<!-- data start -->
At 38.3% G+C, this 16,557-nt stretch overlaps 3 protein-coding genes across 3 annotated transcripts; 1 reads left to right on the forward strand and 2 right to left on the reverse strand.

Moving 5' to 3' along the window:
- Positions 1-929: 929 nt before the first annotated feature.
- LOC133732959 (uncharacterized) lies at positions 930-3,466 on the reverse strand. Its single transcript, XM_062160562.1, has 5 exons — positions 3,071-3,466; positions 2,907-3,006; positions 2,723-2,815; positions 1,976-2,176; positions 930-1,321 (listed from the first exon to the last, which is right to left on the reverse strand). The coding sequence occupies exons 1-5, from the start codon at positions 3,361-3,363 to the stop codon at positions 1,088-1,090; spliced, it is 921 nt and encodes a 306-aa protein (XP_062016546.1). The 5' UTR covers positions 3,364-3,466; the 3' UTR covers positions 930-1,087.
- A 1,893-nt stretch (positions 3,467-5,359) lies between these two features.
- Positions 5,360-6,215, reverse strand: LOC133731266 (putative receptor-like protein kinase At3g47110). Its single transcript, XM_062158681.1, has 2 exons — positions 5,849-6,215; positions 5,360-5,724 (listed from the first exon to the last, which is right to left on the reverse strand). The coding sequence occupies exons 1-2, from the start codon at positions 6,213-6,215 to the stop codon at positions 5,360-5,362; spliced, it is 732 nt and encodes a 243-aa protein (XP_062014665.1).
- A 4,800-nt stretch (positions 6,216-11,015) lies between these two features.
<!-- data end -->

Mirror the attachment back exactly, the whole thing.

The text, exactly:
At 38.3% G+C, this 16,557-nt stretch overlaps 3 protein-coding genes across 3 annotated transcripts; 1 reads left to right on the forward strand and 2 right to left on the reverse strand.

Moving 5' to 3' along the window:
- Positions 1-929: 929 nt before the first annotated feature.
- LOC133732959 (uncharacterized) lies at positions 930-3,466 on the reverse strand. Its single transcript, XM_062160562.1, has 5 exons — positions 3,071-3,466; positions 2,907-3,006; positions 2,723-2,815; positions 1,976-2,176; positions 930-1,321 (listed from the first exon to the last, which is right to left on the reverse strand). The coding sequence occupies exons 1-5, from the start codon at positions 3,361-3,363 to the stop codon at positions 1,088-1,090; spliced, it is 921 nt and encodes a 306-aa protein (XP_062016546.1). The 5' UTR covers positions 3,364-3,466; the 3' UTR covers positions 930-1,087.
- A 1,893-nt stretch (positions 3,467-5,359) lies between these two features.
- Positions 5,360-6,215, reverse strand: LOC133731266 (putative receptor-like protein kinase At3g47110). Its single transcript, XM_062158681.1, has 2 exons — positions 5,849-6,215; positions 5,360-5,724 (listed from the first exon to the last, which is right to left on the reverse strand). The coding sequence occupies exons 1-2, from the start codon at positions 6,213-6,215 to the stop codon at positions 5,360-5,362; spliced, it is 732 nt and encodes a 243-aa protein (XP_062014665.1).
- A 4,800-nt stretch (positions 6,216-11,015) lies between these two features.